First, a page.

This Way Up has good bridgedeck clearance, and if we keep loads and speed under control (ie down), upwind sailing is fine. As soon as we get consistent bridgedeck slap or buckets of water/spray on deck from jumping into waves, it is a warning to slow down. Invariably if this occurs it is because we have not reefed enough, so we aim to reef early and deep. Close-hauled strong-wind conditions generally require us to hand steer to hold that fine line between stalling and accelerating above six knots. At six knots we have found that our yacht will have time to rise to the oncoming wave without spearing it and creating slap and spray. We much prefer downwind sailing and have found that even a strong wind warning is okay if the day's sailing is all downwind – such as heading north from Cairns in southeast trade conditions.

We choose to sail areas in their settled season. Because we download GRIB files, weather fax and listen to regular broadcasts, we are pretty confident we would have warning of conditions other than local storms. If we know conditions will be consistently above 20-25 knots we will change from genoa to our smaller jib. In the case of storms of limited duration (ie hours not days) we fully reef and, if it's still too strong, we furl all sails and use motors alone, as we did during a very active Queensland storm off Shoalwater Bay. If this tactic is not adequate – and we had sea room – we would run off under bare poles using the drogue. If conditions continued to deteriorate we would deploy the Para-anchor. We would not expect to recover it until wind and waves moderate so best have a cuppa and read a good book. Patience is the key here.

Surviving on Subzero

Geoff and Cherylle Stone

Some monohull cruisers believe that multihulls are not to be trusted in anything but sheltered harbours. This misapprehension is fuelled by regular reports of racing multihull capsizes and memories of poorly designed and constructed vessels that plied the ocean waves in the 60s and 70s. The multihull critics invariably fail to notice that the frequency of reported incidents involving racing monohulls matches the stats for racing multihulls.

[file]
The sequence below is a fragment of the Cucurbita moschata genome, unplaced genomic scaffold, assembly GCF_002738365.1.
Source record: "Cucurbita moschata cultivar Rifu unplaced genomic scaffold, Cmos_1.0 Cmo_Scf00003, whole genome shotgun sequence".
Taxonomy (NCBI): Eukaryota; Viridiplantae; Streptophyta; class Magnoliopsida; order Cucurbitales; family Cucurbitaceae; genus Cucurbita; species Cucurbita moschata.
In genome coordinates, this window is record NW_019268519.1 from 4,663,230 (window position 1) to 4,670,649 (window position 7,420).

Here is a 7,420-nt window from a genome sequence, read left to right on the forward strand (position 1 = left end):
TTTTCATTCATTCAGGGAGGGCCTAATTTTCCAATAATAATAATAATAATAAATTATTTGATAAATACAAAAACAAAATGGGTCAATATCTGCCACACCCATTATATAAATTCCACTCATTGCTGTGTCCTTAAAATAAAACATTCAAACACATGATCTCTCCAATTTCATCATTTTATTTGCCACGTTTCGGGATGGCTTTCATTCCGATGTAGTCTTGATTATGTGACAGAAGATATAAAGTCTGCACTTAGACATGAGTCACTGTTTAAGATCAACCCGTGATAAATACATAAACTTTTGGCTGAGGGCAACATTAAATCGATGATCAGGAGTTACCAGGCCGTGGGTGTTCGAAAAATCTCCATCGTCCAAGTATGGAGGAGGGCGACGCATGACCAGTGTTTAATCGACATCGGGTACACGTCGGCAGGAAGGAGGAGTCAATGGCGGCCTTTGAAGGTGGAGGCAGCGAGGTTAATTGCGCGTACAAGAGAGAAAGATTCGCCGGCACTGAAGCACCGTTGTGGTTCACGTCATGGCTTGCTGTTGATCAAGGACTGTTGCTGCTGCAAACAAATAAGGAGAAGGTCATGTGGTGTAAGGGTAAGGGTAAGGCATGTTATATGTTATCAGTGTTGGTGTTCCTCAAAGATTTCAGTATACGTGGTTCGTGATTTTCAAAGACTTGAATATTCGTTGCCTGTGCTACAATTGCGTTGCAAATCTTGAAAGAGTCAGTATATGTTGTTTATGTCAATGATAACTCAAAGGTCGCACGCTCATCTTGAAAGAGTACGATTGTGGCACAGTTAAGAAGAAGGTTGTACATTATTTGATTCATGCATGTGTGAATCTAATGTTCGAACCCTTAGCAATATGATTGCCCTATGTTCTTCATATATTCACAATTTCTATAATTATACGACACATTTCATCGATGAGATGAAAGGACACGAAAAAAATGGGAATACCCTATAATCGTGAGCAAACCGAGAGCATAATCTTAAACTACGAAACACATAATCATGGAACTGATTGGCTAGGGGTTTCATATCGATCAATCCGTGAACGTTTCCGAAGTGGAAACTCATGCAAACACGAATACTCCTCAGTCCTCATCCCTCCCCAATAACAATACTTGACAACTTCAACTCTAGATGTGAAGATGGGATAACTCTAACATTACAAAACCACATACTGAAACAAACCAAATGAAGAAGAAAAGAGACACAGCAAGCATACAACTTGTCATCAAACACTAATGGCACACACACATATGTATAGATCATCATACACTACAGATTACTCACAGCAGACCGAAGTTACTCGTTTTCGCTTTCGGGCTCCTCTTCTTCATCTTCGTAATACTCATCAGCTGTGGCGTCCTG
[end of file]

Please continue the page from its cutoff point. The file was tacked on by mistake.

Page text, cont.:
In our experience, if they are sailed competently, modern cruising multihulls are as safe as cruising monohulls. Preparation of the boat, crew experience and sailing conservatively in favourable weather windows are more important to vessel safety than the number of hulls.

During the past five years we have sailed Subzero, our 13m Grainger catamaran, 10,000 coastal miles between Sydney and Broome and another 6,000 ocean miles to New Caledonia, Vanuatu and Papua New Guinea. Careful planning and a little bit of luck have enabled us to avoid sailing in gale-force conditions. The longest period of strong winds outside the protection of reefs was a 12-hour stretch as we approached the Louisiades with average wind speeds of 30 knots on the beam. We pulled the main down and sailed comfortably with just the jib.

Safe passage-making

Safe ocean passage-making in adverse conditions hinges on competent, healthy, well rested crew and waterproof clothing. Irrespective of the conditions, we keep to the agreed watch system, reducing sail before dark and, if possible, reefing the mainsail at change of watch, eat regularly and stay dry. Seasickness has not been a problem so far because we take chemicals, eg seasickness tablets, if there is any inkling of illness. The small discomforts of a dry mouth and some drowsiness are nothing compared to the alternative. However, if a crew member should succumb, there is a supply of Stemetil suppositories in the first aid kit.